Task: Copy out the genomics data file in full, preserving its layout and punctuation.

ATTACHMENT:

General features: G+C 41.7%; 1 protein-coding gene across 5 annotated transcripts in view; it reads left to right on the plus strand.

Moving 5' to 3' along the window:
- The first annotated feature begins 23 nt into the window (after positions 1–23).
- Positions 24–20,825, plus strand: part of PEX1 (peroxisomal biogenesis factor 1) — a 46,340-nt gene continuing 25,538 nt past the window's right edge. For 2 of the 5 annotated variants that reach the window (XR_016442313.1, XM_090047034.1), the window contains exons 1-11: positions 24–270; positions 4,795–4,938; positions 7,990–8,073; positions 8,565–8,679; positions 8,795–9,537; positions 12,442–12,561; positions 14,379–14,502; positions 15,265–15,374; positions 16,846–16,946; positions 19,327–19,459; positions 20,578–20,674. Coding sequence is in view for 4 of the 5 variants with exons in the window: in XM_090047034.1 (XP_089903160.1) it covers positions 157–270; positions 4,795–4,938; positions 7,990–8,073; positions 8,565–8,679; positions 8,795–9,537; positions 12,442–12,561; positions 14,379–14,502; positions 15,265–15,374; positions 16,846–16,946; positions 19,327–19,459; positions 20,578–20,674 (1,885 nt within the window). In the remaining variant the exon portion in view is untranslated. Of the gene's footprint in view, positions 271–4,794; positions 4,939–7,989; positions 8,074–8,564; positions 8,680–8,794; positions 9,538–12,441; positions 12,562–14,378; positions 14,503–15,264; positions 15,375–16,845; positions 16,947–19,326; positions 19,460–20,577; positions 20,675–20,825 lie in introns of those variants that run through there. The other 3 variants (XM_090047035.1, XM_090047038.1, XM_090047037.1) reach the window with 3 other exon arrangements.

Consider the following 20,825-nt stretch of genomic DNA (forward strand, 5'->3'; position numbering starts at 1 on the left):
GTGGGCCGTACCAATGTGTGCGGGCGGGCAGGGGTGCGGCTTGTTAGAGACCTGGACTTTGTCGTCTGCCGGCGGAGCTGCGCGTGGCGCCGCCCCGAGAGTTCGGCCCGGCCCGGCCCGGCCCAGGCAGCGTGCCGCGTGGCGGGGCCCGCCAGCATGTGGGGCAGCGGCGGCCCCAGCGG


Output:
General features: G+C 41.7%; 1 protein-coding gene across 5 annotated transcripts in view; it reads left to right on the plus strand.

Moving 5' to 3' along the window:
- The first annotated feature begins 23 nt into the window (after positions 1–23).
- Positions 24–20,825, plus strand: part of PEX1 (peroxisomal biogenesis factor 1) — a 46,340-nt gene continuing 25,538 nt past the window's right edge. For 2 of the 5 annotated variants that reach the window (XR_016442313.1, XM_090047034.1), the window contains exons 1-11: positions 24–270; positions 4,795–4,938; positions 7,990–8,073; positions 8,565–8,679; positions 8,795–9,537; positions 12,442–12,561; positions 14,379–14,502; positions 15,265–15,374; positions 16,846–16,946; positions 19,327–19,459; positions 20,578–20,674. Coding sequence is in view for 4 of the 5 variants with exons in the window: in XM_090047034.1 (XP_089903160.1) it covers positions 157–270; positions 4,795–4,938; positions 7,990–8,073; positions 8,565–8,679; positions 8,795–9,537; positions 12,442–12,561; positions 14,379–14,502; positions 15,265–15,374; positions 16,846–16,946; positions 19,327–19,459; positions 20,578–20,674 (1,885 nt within the window). In the remaining variant the exon portion in view is untranslated. Of the gene's footprint in view, positions 271–4,794; positions 4,939–7,989; positions 8,074–8,564; positions 8,680–8,794; positions 9,538–12,441; positions 12,562–14,378; positions 14,503–15,264; positions 15,375–16,845; positions 16,947–19,326; positions 19,460–20,577; positions 20,675–20,825 lie in introns of those variants that run through there. The other 3 variants (XM_090047035.1, XM_090047038.1, XM_090047037.1) reach the window with 3 other exon arrangements.

Consider the following 20,825-nt stretch of genomic DNA (forward strand, 5'->3'; position numbering starts at 1 on the left):
GTGGGCCGTACCAATGTGTGCGGGCGGGCAGGGGTGCGGCTTGTTAGAGACCTGGACTTTGTCGTCTGCCGGCGGAGCTGCGCGTGGCGCCGCCCCGAGAGTTCGGCCCGGCCCGGCCCGGCCCAGGCAGCGTGCCGCGTGGCGGGGCCCGCCAGCATGTGGGGCAGCGGCGGCCCCAGCGG